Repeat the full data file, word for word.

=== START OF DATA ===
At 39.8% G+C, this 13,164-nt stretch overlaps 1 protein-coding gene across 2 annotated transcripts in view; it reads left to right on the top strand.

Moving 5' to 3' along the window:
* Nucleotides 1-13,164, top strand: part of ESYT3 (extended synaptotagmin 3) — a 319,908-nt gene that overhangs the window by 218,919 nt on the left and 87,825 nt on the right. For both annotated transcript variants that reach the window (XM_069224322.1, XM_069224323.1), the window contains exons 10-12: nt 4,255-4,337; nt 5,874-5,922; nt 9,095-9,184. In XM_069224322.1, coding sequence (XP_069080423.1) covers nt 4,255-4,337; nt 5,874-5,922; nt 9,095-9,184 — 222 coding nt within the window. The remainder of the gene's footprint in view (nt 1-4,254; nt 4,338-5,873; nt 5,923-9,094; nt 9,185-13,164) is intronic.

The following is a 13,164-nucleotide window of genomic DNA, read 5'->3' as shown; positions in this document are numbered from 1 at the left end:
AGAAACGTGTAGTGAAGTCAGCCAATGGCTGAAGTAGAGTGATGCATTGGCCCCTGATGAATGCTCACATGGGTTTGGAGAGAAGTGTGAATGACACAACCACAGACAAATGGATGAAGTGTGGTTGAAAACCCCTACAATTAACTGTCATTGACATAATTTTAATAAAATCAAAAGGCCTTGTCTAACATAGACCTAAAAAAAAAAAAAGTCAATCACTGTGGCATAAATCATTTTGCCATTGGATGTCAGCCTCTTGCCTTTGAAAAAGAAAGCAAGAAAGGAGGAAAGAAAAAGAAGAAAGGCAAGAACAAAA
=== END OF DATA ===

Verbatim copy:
At 39.8% G+C, this 13,164-nt stretch overlaps 1 protein-coding gene across 2 annotated transcripts in view; it reads left to right on the top strand.

Moving 5' to 3' along the window:
* Nucleotides 1-13,164, top strand: part of ESYT3 (extended synaptotagmin 3) — a 319,908-nt gene that overhangs the window by 218,919 nt on the left and 87,825 nt on the right. For both annotated transcript variants that reach the window (XM_069224322.1, XM_069224323.1), the window contains exons 10-12: nt 4,255-4,337; nt 5,874-5,922; nt 9,095-9,184. In XM_069224322.1, coding sequence (XP_069080423.1) covers nt 4,255-4,337; nt 5,874-5,922; nt 9,095-9,184 — 222 coding nt within the window. The remainder of the gene's footprint in view (nt 1-4,254; nt 4,338-5,873; nt 5,923-9,094; nt 9,185-13,164) is intronic.

The following is a 13,164-nucleotide window of genomic DNA, read 5'->3' as shown; positions in this document are numbered from 1 at the left end:
AGAAACGTGTAGTGAAGTCAGCCAATGGCTGAAGTAGAGTGATGCATTGGCCCCTGATGAATGCTCACATGGGTTTGGAGAGAAGTGTGAATGACACAACCACAGACAAATGGATGAAGTGTGGTTGAAAACCCCTACAATTAACTGTCATTGACATAATTTTAATAAAATCAAAAGGCCTTGTCTAACATAGACCTAAAAAAAAAAAAAGTCAATCACTGTGGCATAAATCATTTTGCCATTGGATGTCAGCCTCTTGCCTTTGAAAAAGAAAGCAAGAAAGGAGGAAAGAAAAAGAAGAAAGGCAAGAACAAAA